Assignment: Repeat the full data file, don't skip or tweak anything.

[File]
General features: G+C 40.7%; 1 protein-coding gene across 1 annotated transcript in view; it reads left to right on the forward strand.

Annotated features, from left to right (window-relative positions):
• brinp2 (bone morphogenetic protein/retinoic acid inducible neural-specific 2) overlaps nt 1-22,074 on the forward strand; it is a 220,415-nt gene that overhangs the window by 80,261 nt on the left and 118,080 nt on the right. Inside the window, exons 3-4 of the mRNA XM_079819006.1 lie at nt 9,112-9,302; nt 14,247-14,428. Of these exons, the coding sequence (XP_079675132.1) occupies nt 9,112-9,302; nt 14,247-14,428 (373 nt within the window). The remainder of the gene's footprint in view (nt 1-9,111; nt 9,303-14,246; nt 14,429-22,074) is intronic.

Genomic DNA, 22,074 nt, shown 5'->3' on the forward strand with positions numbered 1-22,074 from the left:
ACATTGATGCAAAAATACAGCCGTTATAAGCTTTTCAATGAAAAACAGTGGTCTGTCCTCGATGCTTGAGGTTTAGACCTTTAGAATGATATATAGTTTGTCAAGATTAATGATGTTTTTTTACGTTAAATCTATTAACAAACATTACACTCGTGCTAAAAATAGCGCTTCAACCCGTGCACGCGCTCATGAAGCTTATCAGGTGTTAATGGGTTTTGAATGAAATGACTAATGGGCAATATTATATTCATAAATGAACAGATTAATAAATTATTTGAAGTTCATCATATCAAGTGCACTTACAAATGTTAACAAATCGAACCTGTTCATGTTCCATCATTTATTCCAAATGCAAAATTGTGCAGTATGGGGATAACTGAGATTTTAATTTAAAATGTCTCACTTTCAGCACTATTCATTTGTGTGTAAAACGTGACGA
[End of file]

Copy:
General features: G+C 40.7%; 1 protein-coding gene across 1 annotated transcript in view; it reads left to right on the forward strand.

Annotated features, from left to right (window-relative positions):
• brinp2 (bone morphogenetic protein/retinoic acid inducible neural-specific 2) overlaps nt 1-22,074 on the forward strand; it is a 220,415-nt gene that overhangs the window by 80,261 nt on the left and 118,080 nt on the right. Inside the window, exons 3-4 of the mRNA XM_079819006.1 lie at nt 9,112-9,302; nt 14,247-14,428. Of these exons, the coding sequence (XP_079675132.1) occupies nt 9,112-9,302; nt 14,247-14,428 (373 nt within the window). The remainder of the gene's footprint in view (nt 1-9,111; nt 9,303-14,246; nt 14,429-22,074) is intronic.

Genomic DNA, 22,074 nt, shown 5'->3' on the forward strand with positions numbered 1-22,074 from the left:
ACATTGATGCAAAAATACAGCCGTTATAAGCTTTTCAATGAAAAACAGTGGTCTGTCCTCGATGCTTGAGGTTTAGACCTTTAGAATGATATATAGTTTGTCAAGATTAATGATGTTTTTTTACGTTAAATCTATTAACAAACATTACACTCGTGCTAAAAATAGCGCTTCAACCCGTGCACGCGCTCATGAAGCTTATCAGGTGTTAATGGGTTTTGAATGAAATGACTAATGGGCAATATTATATTCATAAATGAACAGATTAATAAATTATTTGAAGTTCATCATATCAAGTGCACTTACAAATGTTAACAAATCGAACCTGTTCATGTTCCATCATTTATTCCAAATGCAAAATTGTGCAGTATGGGGATAACTGAGATTTTAATTTAAAATGTCTCACTTTCAGCACTATTCATTTGTGTGTAAAACGTGACGA